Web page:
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Regal Cinemas To Check Bags Upon Entry Into Movie Theaters


If you plan on seeing a movie, plan on the possibility of having your bag checked. Theater chain Regal Entertainment Group has updated its website to cite security issues which have become, as the company says, a daily part of our lives in America. Regal owns more than 560 theaters nationwide. NPR's Andrew Limbong visited one of them near our studios.

ANDREW LIMBONG, BYLINE: There are a bunch of laminated signs inside the Regal Cinema's Gallery Place in Washington, D.C. They say "for safety and comfort of all our guests, backpacks and bags of any kind are subject to inspection prior to entry to this facility." Just to be clear, the theater group has always reserved the right to check bags, you know, for outside food and drinks. But now they're checking every bag and backpack at that place where they take your ticket. Andre Smith, associate manager at this theater, says the new policy started two weeks ago. What happens if you don't want your bag searched?

ANDRE SMITH: Probably apologize for inconvenience, and then we'll offer you a refund. Or you could always have us hold your bag for you.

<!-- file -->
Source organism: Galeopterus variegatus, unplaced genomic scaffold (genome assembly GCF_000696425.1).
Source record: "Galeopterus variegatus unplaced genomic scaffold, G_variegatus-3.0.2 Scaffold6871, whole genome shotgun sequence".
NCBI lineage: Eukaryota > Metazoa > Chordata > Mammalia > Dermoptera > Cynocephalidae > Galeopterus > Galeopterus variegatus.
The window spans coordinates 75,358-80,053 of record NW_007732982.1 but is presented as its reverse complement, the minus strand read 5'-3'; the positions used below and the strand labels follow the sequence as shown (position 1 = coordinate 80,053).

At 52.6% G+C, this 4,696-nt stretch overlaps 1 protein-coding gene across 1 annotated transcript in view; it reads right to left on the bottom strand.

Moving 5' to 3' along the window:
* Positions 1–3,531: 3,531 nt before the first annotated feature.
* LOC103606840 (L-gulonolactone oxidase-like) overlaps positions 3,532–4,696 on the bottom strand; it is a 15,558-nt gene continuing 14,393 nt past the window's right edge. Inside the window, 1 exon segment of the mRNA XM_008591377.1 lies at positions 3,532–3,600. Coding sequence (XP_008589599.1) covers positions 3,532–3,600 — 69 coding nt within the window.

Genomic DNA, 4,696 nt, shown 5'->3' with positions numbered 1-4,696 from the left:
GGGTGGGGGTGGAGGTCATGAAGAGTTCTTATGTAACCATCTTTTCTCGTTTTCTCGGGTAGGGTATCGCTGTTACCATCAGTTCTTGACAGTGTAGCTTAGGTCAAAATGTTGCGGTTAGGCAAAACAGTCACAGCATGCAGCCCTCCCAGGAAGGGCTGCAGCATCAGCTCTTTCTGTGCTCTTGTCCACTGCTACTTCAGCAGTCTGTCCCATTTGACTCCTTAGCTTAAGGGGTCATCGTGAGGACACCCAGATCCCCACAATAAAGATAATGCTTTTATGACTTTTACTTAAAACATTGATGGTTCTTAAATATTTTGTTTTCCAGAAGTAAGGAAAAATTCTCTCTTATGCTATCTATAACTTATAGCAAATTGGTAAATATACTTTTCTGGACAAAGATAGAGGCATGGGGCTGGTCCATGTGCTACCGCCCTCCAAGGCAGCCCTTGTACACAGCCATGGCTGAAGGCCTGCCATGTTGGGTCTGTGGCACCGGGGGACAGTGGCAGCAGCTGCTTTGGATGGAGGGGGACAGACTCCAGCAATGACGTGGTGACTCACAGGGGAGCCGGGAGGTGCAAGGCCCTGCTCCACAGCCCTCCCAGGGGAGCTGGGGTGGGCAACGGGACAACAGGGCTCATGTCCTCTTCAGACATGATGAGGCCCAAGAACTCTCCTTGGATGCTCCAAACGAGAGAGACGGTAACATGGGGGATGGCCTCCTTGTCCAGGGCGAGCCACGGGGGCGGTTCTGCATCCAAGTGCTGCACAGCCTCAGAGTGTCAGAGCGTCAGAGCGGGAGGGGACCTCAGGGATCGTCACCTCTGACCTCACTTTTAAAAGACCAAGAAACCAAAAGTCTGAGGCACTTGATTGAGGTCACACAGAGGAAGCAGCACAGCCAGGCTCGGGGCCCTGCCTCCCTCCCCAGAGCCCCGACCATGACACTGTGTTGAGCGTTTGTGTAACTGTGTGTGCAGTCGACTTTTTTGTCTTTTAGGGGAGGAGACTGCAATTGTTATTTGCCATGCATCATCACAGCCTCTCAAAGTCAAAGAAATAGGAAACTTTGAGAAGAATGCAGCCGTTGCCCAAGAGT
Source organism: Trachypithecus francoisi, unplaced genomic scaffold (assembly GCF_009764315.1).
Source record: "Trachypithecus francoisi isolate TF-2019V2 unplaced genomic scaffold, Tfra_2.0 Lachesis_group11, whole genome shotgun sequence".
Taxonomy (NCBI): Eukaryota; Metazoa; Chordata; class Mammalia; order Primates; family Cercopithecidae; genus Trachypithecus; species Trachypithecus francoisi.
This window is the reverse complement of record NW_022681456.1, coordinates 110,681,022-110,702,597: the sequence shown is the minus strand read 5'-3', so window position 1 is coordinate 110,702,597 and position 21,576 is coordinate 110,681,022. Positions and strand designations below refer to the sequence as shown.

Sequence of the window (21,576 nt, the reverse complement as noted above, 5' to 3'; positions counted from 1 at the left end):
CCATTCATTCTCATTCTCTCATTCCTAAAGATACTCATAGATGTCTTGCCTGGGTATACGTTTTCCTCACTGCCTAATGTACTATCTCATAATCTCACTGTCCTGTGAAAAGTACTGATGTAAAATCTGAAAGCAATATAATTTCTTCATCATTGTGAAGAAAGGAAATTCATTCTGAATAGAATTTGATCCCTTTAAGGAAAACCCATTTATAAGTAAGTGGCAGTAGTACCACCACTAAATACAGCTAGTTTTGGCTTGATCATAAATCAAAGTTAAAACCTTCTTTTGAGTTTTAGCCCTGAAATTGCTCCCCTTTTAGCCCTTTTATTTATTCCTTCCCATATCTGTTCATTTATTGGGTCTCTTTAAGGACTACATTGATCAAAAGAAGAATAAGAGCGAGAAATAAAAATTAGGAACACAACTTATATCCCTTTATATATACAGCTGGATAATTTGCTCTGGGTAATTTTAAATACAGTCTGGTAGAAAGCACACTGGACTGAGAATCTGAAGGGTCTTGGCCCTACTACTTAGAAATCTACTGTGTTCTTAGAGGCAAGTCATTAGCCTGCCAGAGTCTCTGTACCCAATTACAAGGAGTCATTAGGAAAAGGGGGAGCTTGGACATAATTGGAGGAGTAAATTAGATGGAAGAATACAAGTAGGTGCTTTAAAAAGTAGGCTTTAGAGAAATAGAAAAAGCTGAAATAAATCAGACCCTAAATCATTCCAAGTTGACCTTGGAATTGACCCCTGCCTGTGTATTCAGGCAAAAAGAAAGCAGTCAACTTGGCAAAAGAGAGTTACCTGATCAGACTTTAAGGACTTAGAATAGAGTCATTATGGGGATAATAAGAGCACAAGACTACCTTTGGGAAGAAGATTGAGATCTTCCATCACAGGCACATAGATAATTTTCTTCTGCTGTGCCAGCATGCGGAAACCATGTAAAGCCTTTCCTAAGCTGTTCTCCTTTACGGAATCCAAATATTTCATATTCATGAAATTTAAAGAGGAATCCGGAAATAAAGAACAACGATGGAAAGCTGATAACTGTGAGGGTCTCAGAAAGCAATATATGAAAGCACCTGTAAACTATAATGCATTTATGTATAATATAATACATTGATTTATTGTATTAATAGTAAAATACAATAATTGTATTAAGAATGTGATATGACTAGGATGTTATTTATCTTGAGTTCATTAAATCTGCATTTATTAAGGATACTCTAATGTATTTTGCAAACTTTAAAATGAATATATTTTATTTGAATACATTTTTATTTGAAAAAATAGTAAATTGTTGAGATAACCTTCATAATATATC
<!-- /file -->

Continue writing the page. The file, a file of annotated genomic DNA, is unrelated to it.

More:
LIMBONG: No specific incidents are cited for the policy change, but there was the shooting in Louisiana during a screening of "Trainwreck" back in July where two people, along with the shooter, died. And then there was the incident in Tennessee this month where a man attacked customers with an ax and pepper spray. In the theater since they started the searches, they've only found the usual contraband.

SMITH: Just a lot of food that people try to sneak in.

LIMBONG: Regal's corporate offices did not respond to requests for comment, but the company's website says "we acknowledge that this procedure can cause some inconvenience, and that it is not without flaws - but hope these are minor in comparison to increased safety." Andrew Limbong, NPR News. Transcript provided by NPR, Copyright NPR.

Andrew Limbong is a reporter for NPR's Arts Desk, where he does pieces on anything remotely related to arts or culture, from streamers looking for mental health on Twitch to Britney Spears' fight over her conservatorship. He's also covered the near collapse of the live music industry during the coronavirus pandemic. He's the host of NPR's Book of the Day podcast and a frequent host on Life Kit.
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